One of the things that bugs me about capitalism as a whole and specifically my own desire to be a (wealthy) entrepreneur is the sneaking suspicion that none of what we in Western Europe and North America enjoy (things like liberty, justice, free-speech, democracy, the happiness of pursuit, cheap clothes and fast food) could be possible without those same things being denied to people elsewhere in the world.
I doubt very much that I’d enjoy living in
Fortunately for me social change over the period from 1860 and 1947 and onward resulted in much greater freedom from economic repression, with true universal suffrage, education, health, and welfare benefits.
It could be argued, however, that nineteenth century
William Gibson in reputed to have said “the future is here, just not yet evenly distributed”. IF I am to remain in my happy, progressive bubble that assumes that given a few decades every human on the planet will have a quality of life equal to that of a typical middle-class individual in
What would I have to sacrifice (as a citizen of the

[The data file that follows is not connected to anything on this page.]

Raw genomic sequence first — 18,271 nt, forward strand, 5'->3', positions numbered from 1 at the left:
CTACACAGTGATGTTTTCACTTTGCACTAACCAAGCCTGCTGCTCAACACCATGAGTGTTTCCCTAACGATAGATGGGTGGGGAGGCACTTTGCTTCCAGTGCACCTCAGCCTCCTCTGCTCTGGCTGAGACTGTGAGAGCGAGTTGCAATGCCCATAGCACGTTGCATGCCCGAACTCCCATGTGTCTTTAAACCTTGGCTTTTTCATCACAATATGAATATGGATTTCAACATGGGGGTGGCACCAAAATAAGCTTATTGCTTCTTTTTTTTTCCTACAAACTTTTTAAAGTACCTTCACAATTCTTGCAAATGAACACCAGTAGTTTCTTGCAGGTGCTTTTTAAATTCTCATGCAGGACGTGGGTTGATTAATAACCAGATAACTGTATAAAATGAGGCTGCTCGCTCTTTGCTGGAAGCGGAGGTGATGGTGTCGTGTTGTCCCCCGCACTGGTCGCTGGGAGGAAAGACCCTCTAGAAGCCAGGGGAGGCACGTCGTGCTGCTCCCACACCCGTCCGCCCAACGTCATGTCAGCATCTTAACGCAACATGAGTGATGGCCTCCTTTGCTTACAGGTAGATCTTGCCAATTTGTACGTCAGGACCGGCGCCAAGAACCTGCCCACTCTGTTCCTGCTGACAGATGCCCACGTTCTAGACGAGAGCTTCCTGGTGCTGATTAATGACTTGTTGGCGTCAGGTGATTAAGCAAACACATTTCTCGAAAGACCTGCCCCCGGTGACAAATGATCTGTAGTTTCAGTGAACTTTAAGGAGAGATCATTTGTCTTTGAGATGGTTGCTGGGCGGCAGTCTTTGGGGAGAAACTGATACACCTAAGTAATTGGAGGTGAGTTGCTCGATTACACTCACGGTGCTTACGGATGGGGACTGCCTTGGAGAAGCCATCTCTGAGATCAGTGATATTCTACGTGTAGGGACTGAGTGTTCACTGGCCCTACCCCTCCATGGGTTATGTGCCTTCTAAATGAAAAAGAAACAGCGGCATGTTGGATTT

It is difficult, though – surely global GDP has gone up over the past several decades? And surely the average individual worker in now more productive than they would have been fifty years ago?
I genuinely believe that there is no reason we can’t all enjoy high(er) and equivalent standards of living and with better healthcare and a flying car to boot. Perhaps in a century all industrial production will be wholly automated. Human beings will just be the brains (and the substantially upgraded brains, at that) of the great clanking replicator of human civilization, which will begin a glorious and wonderful era in which highly civilized, intelligent, and well-equipped individuals will set off into the darkness of space in vast artificial worlds, to build even bigger artificial worlds around all the suns of the galaxy.